Pickerel, Pike, and Muskie
Known affectionately as "water wolves" by recreational anglers, members of the pike family are famous for their predatory nature. Solitary fishes, they lurk in the shadows of weedbeds, submerged logs and ledges where their green or brassy color allows them to savagely ambush prey. Generally found in shallow, warm areas they are easily distinguished from other fishes by their long, slender bodies, pointed, toothy bills, forked tails and single dorsal fin located far back on the body.
Although there are several species in the pike family, three stand out in particular: chain pickerel which generally measure less than 24 inches, northern pike which can weigh in excess of 40 pounds, and muskellunge, which have been known to top the 60-pound mark.
You can pick out the chain pickerel easily by its generally smaller size, chain-like markings and fully scaled cheeks and gill covers. Northern pike feature light spots over a darker body while the markings on a muskie are laid over a lighter base.
- Members of the pike family generally prefer shallow, weedy bays, flats and cove areas, although the biggest of each species have a tendency to slip into deeper water to patrol channel edges.
- Look for pickerel and pike along the perimeter of largemouth bass hot spots. Both species can be found near any type of weedbed but show a marked preference for lily pads, cattails and grassy rather than mossy mats.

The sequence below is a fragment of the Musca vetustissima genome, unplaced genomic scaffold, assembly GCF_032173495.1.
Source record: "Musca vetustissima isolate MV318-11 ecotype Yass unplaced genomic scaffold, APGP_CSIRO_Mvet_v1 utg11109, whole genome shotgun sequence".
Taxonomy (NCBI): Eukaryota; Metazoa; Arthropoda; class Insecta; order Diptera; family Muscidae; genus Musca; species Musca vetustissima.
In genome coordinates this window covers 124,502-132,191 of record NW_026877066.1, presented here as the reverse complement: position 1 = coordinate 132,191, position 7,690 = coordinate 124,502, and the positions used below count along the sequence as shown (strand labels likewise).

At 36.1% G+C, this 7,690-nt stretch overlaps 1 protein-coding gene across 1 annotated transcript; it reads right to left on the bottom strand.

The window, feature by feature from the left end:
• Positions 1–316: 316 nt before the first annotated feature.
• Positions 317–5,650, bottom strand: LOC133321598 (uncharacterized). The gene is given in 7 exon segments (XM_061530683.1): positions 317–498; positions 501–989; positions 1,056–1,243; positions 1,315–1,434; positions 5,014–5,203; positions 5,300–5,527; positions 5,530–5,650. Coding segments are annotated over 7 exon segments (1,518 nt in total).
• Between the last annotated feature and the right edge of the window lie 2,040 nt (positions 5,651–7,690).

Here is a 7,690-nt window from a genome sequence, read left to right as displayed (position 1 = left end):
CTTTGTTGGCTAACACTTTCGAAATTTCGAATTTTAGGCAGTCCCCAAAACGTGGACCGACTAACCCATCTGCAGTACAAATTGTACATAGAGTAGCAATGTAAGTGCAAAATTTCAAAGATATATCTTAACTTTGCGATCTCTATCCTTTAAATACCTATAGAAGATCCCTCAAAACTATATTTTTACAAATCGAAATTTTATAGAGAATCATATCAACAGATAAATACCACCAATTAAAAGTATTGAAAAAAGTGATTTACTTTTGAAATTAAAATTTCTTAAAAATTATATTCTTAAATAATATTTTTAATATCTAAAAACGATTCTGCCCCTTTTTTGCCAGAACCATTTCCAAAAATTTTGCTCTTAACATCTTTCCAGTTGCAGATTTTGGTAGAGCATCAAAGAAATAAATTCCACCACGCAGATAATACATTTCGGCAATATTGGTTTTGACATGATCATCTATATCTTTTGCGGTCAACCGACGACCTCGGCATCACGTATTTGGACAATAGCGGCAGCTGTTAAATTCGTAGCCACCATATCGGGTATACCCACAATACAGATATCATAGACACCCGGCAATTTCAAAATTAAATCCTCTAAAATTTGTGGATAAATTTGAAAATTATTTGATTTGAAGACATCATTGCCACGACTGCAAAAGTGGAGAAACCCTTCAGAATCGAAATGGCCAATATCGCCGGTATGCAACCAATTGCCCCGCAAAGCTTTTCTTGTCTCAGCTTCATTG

- Pickerel, pike and muskies seem to prefer natural wooden structure to man-made structure.
- Members of the pike family are primarily sight feeders. They are most often caught during daylight hours when waters are clear and visibility is good.
- For pickerel and pike, 8- to 12-pound test spinning gear is ideal. Standard freshwater bass gear will generally suffice but go heavier if big fish encounters are expected.
- For muskies, lines of 15-pound test and greater are often necessary.
- Use a 12- to 20-pound test, fine-wire leader when targeting pike and muskies to defeat the teeth of these aggressive predators.
- All members of the pike family have a tendency to follow lures for great distances before striking. Tempt these lurkers by working the lure in a tight figure eight pattern before lifting it out of the water.
- Although they will strike lures throughout the day, early morning hours are generally best for pursuing water wolves.
- Pike of all types like to attack from the side. When sight casting, be sure to retrieve your lure so it passes across the fish’s line of sight.
- For chain pickerel, use sizes 6 to 9 Panther Martin Classic All Silver or Classic All Gold, Panther Martin Dressed in rainbow trout, or Panther Martin Deluxe Holographic in green/gold.
- For northern pike, choose a size 12 to 20 Panther Martin spinner with a silver, gold or brightly colored blade. A Panther Martin Dressed Salmon Egg spinner can be deadly in the spring, while a FishSeeUV Salmon & Steelhead Marabou spinner in marabou UV lime tiger is great for early summer. For large northerns, a size 20 Panther Martin Muskie MaraBuck in gold/black/red, white/purple/blue, or gold fire tiger makes a great choice.
- When muskies are the target, the large profile of a Muskie MaraBuck in size 20 or 28 is tough to beat. Try an electric chicken or white/purple/blue in dark water, or a silver/red/black in clear water.
- In dark, tannin-stained waters or shadowy coves, Holy Hammered spinners in size 9 or 15 are a good bed for all members of the pike family. Try Holy Hammered Coral for pickerel, Holy Hammered Rainbow Brite for pike, and Holy Hammered Sunfish for muskies.